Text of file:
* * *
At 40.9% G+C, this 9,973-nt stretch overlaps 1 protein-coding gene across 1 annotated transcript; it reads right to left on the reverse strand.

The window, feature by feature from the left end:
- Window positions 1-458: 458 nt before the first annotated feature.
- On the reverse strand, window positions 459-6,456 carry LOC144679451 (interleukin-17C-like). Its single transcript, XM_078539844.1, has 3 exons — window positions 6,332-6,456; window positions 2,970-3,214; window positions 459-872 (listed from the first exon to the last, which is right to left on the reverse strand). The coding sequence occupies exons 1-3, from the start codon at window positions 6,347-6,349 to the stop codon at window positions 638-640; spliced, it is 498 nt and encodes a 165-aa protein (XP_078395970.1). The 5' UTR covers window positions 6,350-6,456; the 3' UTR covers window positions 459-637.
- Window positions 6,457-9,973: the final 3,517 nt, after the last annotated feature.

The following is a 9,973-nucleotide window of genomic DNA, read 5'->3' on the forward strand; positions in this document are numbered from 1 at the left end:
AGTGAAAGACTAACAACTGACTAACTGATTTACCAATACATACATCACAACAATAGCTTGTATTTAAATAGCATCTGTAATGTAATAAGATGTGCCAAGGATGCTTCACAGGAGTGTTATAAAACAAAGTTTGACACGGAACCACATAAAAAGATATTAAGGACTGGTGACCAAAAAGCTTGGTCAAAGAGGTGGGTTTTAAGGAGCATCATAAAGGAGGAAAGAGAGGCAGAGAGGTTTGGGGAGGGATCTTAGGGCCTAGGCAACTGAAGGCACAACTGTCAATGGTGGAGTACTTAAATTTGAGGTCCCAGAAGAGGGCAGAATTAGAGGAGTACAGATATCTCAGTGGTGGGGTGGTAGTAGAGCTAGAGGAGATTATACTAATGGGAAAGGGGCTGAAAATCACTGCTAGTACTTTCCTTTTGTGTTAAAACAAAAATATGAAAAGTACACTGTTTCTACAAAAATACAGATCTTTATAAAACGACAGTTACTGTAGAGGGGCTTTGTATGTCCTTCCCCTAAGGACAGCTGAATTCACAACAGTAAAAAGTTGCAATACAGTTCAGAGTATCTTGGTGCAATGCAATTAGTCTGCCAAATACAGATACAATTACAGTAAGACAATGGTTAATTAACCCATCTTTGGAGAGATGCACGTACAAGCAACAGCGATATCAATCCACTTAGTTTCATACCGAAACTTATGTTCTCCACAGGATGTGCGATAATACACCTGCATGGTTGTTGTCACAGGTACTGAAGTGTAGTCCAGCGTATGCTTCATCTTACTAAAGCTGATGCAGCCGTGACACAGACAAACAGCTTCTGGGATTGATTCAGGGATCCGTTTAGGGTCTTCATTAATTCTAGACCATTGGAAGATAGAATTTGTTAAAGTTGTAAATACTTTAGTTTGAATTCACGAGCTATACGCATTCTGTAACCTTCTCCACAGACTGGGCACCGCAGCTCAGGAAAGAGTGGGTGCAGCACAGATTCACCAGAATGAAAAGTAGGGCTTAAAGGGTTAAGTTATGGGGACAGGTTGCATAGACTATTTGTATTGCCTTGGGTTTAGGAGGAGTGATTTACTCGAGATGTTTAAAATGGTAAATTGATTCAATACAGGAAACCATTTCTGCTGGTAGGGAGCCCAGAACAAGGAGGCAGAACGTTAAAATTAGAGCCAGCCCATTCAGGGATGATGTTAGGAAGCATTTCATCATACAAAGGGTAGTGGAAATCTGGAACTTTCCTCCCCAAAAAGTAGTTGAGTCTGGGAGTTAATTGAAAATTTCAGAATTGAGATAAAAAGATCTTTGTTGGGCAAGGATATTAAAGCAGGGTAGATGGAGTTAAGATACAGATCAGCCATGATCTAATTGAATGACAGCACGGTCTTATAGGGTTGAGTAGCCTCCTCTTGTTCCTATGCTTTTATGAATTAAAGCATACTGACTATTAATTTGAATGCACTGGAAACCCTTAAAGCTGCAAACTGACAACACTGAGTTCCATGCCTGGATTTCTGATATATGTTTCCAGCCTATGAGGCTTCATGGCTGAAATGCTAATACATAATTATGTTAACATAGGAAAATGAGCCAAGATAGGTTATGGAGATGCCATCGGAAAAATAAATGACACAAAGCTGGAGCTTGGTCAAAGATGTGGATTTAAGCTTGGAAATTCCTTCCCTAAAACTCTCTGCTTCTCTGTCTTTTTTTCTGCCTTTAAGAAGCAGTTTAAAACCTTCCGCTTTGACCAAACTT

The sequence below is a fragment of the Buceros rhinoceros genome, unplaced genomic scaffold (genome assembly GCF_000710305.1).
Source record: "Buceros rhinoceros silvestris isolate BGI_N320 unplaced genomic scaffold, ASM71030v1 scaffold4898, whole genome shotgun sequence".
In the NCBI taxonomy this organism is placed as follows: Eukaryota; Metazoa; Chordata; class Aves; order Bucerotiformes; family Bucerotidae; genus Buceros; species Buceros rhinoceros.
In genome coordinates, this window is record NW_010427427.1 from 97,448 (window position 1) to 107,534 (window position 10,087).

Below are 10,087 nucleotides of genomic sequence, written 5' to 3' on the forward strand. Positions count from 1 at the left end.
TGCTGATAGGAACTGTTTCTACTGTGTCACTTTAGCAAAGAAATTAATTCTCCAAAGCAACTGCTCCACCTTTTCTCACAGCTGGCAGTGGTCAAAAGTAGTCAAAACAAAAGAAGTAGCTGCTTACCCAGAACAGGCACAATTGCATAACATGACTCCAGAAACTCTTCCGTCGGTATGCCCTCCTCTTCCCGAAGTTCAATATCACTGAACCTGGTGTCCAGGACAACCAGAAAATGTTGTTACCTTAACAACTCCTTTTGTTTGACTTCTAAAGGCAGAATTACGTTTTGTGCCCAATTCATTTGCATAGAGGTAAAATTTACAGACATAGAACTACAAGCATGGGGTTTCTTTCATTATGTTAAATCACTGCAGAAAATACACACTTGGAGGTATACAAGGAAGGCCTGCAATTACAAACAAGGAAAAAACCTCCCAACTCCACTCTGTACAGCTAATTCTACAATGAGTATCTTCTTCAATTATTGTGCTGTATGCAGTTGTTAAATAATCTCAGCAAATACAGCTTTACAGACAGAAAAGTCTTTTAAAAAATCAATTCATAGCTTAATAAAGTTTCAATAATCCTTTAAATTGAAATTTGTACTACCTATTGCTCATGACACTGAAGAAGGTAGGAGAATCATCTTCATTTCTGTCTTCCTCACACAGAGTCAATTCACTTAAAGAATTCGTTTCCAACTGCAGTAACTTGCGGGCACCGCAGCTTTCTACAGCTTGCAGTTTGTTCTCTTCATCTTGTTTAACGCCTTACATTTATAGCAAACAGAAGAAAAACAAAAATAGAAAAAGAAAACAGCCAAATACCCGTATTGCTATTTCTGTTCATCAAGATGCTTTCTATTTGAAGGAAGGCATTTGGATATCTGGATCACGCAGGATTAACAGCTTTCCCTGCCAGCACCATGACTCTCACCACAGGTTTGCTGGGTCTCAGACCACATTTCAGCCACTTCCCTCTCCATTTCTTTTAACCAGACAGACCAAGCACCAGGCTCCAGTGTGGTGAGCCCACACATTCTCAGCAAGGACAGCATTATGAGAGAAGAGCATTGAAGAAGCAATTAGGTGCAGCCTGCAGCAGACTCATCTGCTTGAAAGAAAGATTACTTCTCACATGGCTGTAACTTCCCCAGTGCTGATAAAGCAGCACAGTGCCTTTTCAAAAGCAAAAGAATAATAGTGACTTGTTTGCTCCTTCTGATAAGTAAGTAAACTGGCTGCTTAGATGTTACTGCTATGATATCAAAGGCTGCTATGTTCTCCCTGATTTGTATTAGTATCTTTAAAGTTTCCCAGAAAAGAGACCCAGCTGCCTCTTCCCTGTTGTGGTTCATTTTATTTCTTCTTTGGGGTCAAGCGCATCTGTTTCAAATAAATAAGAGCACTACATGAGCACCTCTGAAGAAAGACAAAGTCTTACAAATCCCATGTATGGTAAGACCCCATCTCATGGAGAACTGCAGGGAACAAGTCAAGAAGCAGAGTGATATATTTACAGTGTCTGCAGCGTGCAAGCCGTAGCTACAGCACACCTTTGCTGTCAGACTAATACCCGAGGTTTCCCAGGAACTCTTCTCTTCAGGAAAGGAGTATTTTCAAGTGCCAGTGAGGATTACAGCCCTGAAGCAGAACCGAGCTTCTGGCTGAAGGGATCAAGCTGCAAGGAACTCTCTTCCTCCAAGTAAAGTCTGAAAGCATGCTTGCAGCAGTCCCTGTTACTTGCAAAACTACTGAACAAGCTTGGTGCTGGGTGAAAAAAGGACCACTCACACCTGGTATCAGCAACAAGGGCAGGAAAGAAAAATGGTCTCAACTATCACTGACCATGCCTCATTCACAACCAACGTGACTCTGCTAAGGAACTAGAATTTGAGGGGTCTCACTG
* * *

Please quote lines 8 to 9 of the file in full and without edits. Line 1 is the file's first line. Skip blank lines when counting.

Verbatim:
The sequence below is a fragment of the Buceros rhinoceros genome, unplaced genomic scaffold (genome assembly GCF_000710305.1).
Source record: "Buceros rhinoceros silvestris isolate BGI_N320 unplaced genomic scaffold, ASM71030v1 scaffold4898, whole genome shotgun sequence".